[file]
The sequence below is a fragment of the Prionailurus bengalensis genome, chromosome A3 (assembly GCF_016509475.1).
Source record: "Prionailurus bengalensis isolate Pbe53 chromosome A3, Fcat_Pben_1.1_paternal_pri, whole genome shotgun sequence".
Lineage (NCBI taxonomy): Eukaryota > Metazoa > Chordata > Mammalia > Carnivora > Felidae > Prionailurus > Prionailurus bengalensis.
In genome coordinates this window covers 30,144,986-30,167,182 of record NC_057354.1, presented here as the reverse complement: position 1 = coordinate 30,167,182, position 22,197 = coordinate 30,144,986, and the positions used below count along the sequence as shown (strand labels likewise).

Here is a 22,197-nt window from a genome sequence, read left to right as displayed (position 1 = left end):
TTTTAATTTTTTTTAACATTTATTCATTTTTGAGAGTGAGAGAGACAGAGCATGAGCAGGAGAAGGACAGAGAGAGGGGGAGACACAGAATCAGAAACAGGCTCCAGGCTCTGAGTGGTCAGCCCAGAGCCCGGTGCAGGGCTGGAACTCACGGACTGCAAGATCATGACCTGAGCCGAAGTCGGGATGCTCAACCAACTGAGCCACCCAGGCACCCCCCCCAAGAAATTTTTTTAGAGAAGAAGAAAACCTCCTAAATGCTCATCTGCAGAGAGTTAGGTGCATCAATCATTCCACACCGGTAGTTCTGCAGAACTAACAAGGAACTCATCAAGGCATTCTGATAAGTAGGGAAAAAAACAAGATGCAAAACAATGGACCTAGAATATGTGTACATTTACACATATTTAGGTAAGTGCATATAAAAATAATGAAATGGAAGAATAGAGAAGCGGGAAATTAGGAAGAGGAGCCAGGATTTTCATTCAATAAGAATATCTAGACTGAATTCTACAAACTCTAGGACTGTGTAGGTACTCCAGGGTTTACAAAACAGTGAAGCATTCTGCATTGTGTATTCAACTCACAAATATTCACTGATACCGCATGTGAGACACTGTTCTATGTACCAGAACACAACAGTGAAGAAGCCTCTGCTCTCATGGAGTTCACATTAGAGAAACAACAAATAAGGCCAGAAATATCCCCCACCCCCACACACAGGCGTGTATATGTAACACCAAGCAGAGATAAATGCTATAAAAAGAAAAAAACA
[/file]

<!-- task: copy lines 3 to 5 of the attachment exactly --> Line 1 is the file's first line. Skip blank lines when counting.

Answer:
Lineage (NCBI taxonomy): Eukaryota > Metazoa > Chordata > Mammalia > Carnivora > Felidae > Prionailurus > Prionailurus bengalensis.
In genome coordinates this window covers 30,144,986-30,167,182 of record NC_057354.1, presented here as the reverse complement: position 1 = coordinate 30,167,182, position 22,197 = coordinate 30,144,986, and the positions used below count along the sequence as shown (strand labels likewise).

Here is a 22,197-nt window from a genome sequence, read left to right as displayed (position 1 = left end):